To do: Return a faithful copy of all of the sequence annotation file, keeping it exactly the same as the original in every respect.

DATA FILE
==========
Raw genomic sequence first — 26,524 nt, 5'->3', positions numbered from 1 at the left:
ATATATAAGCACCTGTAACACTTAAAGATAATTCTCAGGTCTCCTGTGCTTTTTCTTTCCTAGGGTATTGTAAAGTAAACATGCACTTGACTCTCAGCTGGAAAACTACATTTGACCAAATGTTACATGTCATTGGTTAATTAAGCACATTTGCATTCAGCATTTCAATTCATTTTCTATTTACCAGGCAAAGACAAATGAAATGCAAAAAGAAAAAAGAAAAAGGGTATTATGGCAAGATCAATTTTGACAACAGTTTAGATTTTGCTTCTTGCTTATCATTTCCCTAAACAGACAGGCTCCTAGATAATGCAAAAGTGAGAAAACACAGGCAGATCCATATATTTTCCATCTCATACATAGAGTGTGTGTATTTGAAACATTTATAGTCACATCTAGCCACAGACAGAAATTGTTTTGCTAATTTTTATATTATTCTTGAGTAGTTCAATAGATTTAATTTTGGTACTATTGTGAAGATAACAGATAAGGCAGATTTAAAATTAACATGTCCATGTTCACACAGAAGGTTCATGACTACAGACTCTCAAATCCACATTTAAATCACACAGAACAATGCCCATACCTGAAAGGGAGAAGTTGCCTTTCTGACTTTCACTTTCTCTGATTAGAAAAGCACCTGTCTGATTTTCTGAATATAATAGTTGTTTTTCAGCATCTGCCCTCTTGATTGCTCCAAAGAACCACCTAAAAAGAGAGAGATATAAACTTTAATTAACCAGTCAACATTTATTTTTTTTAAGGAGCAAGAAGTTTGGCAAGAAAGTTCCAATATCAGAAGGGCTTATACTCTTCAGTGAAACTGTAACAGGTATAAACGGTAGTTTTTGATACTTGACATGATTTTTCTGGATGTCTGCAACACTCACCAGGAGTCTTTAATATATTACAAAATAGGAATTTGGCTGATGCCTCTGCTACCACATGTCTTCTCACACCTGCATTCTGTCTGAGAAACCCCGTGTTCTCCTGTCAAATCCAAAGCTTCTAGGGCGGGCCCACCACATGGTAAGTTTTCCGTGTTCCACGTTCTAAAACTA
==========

Raw genomic sequence first — 26,524 nt, 5'->3', positions numbered from 1 at the left:
ATATATAAGCACCTGTAACACTTAAAGATAATTCTCAGGTCTCCTGTGCTTTTTCTTTCCTAGGGTATTGTAAAGTAAACATGCACTTGACTCTCAGCTGGAAAACTACATTTGACCAAATGTTACATGTCATTGGTTAATTAAGCACATTTGCATTCAGCATTTCAATTCATTTTCTATTTACCAGGCAAAGACAAATGAAATGCAAAAAGAAAAAAGAAAAAGGGTATTATGGCAAGATCAATTTTGACAACAGTTTAGATTTTGCTTCTTGCTTATCATTTCCCTAAACAGACAGGCTCCTAGATAATGCAAAAGTGAGAAAACACAGGCAGATCCATATATTTTCCATCTCATACATAGAGTGTGTGTATTTGAAACATTTATAGTCACATCTAGCCACAGACAGAAATTGTTTTGCTAATTTTTATATTATTCTTGAGTAGTTCAATAGATTTAATTTTGGTACTATTGTGAAGATAACAGATAAGGCAGATTTAAAATTAACATGTCCATGTTCACACAGAAGGTTCATGACTACAGACTCTCAAATCCACATTTAAATCACACAGAACAATGCCCATACCTGAAAGGGAGAAGTTGCCTTTCTGACTTTCACTTTCTCTGATTAGAAAAGCACCTGTCTGATTTTCTGAATATAATAGTTGTTTTTCAGCATCTGCCCTCTTGATTGCTCCAAAGAACCACCTAAAAAGAGAGAGATATAAACTTTAATTAACCAGTCAACATTTATTTTTTTTAAGGAGCAAGAAGTTTGGCAAGAAAGTTCCAATATCAGAAGGGCTTATACTCTTCAGTGAAACTGTAACAGGTATAAACGGTAGTTTTTGATACTTGACATGATTTTTCTGGATGTCTGCAACACTCACCAGGAGTCTTTAATATATTACAAAATAGGAATTTGGCTGATGCCTCTGCTACCACATGTCTTCTCACACCTGCATTCTGTCTGAGAAACCCCGTGTTCTCCTGTCAAATCCAAAGCTTCTAGGGCGGGCCCACCACATGGTAAGTTTTCCGTGTTCCACGTTCTAAAACTA